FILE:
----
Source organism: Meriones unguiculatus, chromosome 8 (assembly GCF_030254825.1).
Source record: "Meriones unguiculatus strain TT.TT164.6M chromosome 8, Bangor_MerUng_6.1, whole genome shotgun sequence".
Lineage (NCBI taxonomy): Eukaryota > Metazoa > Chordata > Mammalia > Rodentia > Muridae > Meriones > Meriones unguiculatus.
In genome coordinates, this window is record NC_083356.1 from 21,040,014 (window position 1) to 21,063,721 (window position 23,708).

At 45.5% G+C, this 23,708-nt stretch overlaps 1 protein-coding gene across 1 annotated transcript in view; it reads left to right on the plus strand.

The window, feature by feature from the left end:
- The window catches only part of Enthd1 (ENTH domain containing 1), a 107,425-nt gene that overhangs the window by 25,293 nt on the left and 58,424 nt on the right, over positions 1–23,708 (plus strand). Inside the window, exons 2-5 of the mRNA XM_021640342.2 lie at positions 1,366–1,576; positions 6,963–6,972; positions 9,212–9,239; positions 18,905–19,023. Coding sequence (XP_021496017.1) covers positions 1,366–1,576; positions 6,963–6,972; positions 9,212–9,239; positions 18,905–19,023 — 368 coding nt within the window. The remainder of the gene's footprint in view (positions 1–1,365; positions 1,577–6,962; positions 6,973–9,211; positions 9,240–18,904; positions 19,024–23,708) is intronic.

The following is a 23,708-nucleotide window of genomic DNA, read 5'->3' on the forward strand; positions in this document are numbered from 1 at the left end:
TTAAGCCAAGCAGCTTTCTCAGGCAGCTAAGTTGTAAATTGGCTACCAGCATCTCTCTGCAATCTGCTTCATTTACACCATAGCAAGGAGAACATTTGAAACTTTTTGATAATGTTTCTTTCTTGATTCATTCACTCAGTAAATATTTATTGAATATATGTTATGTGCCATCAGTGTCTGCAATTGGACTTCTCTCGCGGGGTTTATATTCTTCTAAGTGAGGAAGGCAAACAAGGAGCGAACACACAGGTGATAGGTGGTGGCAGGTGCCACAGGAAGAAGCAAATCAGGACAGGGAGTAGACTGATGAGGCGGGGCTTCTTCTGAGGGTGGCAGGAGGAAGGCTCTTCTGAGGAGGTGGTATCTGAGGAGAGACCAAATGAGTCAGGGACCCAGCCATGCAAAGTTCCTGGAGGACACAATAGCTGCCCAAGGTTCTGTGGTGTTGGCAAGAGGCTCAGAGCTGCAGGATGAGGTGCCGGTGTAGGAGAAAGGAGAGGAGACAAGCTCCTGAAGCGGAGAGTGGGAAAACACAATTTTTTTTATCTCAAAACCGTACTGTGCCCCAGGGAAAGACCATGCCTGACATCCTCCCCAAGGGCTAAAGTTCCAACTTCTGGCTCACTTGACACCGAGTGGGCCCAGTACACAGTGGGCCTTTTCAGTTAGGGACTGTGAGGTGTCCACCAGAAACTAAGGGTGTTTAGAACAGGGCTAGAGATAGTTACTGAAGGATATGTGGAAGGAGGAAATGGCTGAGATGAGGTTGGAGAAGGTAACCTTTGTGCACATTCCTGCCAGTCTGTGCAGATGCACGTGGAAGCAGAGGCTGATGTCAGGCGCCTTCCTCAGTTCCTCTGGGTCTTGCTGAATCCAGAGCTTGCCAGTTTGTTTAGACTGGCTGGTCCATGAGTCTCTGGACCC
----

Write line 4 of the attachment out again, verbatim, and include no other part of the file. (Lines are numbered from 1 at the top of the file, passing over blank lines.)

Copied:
In genome coordinates, this window is record NC_083356.1 from 21,040,014 (window position 1) to 21,063,721 (window position 23,708).